Though many companies are abandoning the data center with gusto, not all are ready to relinquish their on-premises infrastructure. In these instances, organizations are seeking the best of both worlds: security and ultimate control over their deployments, alongside 24/7 availability from anywhere.
Accordingly, the hybrid cloud will become a reality for 78% of businesses this year — urged onward by the switch to telework and budgeting concerns. While keeping sensitive information close to the vest is critical, productivity surges when essential applications live in the cloud. It’s also important to note the distinction between different clouds. Though a company can maintain their data center, they can leverage both a combination of public (shared) and private clouds. Hybrid infrastructure gives organizations plenty of options.
In this starter guide, we’ll break down the ins and outs of hybrid cloud infrastructure — including benefits, strategies, popular providers, and security. This information is key to understanding the hybrid cloud’s place in today’s computing realm.
What is hybrid cloud computing?
While hybrid cloud computing is a two-pronged approach to computing, it exists under one unified environment. Companies keep some of their data or applications in the data center — chiefly accessible on site — while relegating others to the cloud. There’s a fundamental split of services that remains manageable.
Accordingly, today’s modern applications are commonly containerized — running on virtual instances that are isolated yet utilize the same OS. These rely on resource delegation to function properly. Containers have their own memory, disk, and CPU allocations to ensure they run smoothly. They’re also inherently scalable, since it’s so easy to automatically create new containers in response to demand.
Today, 53% of administrators are running these containers both in the cloud and on premises. Even companies that deploy the latest microservices architectures can do so from their home bases. While these applications may appear separate, it’s crucial that they can communicate and share data in a hybridized environment. Silos aren’t firmly established.
Additionally, the computing share in a hybrid environment doesn’t have to be equal. Companies can choose, for example, to run most of their application workflows from the data center. When computing demands become too great (requiring expansion), companies can automatically scale using cloud resources. They may also scale down when needed.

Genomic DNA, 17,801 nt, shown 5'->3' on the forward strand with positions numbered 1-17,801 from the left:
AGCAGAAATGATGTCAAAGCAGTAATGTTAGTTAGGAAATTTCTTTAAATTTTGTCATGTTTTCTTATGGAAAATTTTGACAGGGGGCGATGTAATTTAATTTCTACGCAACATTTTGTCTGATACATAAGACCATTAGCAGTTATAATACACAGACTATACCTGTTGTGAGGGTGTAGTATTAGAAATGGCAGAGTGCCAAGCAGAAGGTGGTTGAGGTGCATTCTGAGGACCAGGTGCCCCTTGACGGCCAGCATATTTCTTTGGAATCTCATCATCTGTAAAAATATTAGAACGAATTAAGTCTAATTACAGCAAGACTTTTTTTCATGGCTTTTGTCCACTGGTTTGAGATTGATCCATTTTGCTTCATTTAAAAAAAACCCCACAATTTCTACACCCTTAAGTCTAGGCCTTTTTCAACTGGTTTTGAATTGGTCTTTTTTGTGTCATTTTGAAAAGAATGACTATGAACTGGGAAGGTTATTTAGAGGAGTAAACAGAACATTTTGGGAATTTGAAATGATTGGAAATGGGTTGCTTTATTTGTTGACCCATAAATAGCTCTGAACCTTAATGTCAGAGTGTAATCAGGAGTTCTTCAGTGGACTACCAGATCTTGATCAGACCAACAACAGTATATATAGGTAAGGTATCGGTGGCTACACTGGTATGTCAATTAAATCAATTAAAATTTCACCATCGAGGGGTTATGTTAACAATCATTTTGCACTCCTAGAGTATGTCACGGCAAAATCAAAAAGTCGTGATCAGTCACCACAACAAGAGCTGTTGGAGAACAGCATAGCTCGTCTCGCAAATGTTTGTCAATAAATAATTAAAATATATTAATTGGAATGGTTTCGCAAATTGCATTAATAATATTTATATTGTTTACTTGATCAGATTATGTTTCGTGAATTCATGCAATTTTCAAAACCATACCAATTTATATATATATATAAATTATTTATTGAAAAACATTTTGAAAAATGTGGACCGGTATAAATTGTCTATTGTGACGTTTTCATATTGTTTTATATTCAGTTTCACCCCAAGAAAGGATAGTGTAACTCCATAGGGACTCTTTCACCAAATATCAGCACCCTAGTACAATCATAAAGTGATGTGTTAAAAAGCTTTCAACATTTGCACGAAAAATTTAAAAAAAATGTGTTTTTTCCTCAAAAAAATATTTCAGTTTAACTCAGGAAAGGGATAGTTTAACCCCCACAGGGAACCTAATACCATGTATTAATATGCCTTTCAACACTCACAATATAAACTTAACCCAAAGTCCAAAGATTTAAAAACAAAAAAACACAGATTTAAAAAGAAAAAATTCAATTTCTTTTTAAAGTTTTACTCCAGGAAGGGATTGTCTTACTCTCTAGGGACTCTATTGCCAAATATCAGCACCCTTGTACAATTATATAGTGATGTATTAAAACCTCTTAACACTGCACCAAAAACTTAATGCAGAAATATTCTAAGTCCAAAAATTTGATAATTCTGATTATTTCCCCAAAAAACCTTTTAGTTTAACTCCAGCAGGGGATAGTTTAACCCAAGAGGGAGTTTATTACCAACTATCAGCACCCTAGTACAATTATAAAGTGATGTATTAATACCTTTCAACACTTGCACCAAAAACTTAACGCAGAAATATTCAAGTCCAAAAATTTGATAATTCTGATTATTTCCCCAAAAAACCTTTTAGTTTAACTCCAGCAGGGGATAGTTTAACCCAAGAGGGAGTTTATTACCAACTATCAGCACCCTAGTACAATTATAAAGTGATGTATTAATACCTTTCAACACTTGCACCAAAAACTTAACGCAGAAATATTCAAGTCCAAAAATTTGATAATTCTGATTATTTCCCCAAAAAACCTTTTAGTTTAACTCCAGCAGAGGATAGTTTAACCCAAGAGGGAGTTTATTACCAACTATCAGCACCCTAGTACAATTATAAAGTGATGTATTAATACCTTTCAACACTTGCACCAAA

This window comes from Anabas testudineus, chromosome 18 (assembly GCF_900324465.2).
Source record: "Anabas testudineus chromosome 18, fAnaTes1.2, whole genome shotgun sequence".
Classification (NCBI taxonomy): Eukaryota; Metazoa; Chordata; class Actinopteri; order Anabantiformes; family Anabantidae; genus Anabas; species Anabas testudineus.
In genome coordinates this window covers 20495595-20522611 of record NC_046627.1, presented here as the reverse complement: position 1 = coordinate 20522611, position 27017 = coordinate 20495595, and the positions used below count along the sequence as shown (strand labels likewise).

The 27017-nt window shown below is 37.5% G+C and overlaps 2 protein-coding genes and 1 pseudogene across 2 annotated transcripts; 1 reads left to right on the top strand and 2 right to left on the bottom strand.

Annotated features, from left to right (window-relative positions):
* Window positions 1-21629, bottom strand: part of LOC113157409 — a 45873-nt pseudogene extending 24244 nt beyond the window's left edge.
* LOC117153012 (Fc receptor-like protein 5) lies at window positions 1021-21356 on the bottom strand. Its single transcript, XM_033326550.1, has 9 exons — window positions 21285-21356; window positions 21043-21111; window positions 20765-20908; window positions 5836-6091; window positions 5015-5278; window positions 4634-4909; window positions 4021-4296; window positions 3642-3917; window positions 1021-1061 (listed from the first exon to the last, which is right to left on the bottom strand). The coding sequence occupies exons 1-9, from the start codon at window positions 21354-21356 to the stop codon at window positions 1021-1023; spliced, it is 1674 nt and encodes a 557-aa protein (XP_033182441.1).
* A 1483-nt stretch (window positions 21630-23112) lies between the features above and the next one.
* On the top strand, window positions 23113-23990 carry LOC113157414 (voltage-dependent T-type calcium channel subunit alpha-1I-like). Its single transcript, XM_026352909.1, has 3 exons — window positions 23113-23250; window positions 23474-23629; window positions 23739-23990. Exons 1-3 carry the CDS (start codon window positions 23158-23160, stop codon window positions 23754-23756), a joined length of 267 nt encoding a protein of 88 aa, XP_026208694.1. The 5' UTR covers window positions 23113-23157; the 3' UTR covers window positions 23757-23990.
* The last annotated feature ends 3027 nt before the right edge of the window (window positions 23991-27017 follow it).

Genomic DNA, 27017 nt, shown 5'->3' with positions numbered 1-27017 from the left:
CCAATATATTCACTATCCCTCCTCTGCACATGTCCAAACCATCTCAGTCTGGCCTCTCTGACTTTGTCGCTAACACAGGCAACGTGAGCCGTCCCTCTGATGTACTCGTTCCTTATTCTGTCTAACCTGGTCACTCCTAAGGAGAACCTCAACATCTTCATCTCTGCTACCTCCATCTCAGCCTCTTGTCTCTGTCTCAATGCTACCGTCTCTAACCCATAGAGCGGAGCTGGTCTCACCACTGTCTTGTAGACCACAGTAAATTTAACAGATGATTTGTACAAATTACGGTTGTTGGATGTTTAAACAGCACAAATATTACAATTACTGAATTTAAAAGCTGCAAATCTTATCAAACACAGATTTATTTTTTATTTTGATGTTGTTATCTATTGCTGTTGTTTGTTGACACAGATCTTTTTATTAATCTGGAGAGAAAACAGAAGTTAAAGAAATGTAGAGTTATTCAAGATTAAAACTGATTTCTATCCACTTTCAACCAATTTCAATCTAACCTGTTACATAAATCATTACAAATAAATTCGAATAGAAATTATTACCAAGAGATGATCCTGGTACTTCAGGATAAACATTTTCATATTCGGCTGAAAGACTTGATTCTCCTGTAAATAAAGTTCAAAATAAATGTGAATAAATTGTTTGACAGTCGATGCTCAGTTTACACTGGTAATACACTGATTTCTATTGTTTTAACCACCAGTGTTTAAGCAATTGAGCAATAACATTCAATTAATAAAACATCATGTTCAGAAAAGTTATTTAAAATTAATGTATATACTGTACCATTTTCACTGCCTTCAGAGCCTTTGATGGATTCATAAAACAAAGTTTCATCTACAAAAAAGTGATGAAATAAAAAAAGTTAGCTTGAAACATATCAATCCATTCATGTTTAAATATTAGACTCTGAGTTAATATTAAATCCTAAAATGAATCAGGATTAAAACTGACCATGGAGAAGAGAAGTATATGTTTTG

How to build a hybrid cloud architecture
Deploying a hybrid cloud architecture might seem challenging to companies looking to make the leap. However, the number of big-picture moving parts required is quite small. Three key components are needed:
- A public cloud infrastructure service (often referred to as an IaaS), like Amazon AWS, Microsoft Azure, or Google Cloud Platform. Public clouds provide automatic scaling while leaving hardware procurement, maintenance, security, and computing resource availability to the vendor.
- An on-premises environment (or private cloud), in the form of a data center
- A reliable and fast network connection, linking both pieces of the infrastructure
These components coexist atop the same operating system. You’l have to determine the best public cloud solution for your applications and workflows. Choosing a preferred cloud OS is another consideration.
Hybrid clouds are great for organizations that can afford them. After all, maintaining physical hardware and hiring staffers to oversee it is expensive — minus the building costs and power costs.
Developing a strong hybrid cloud strategy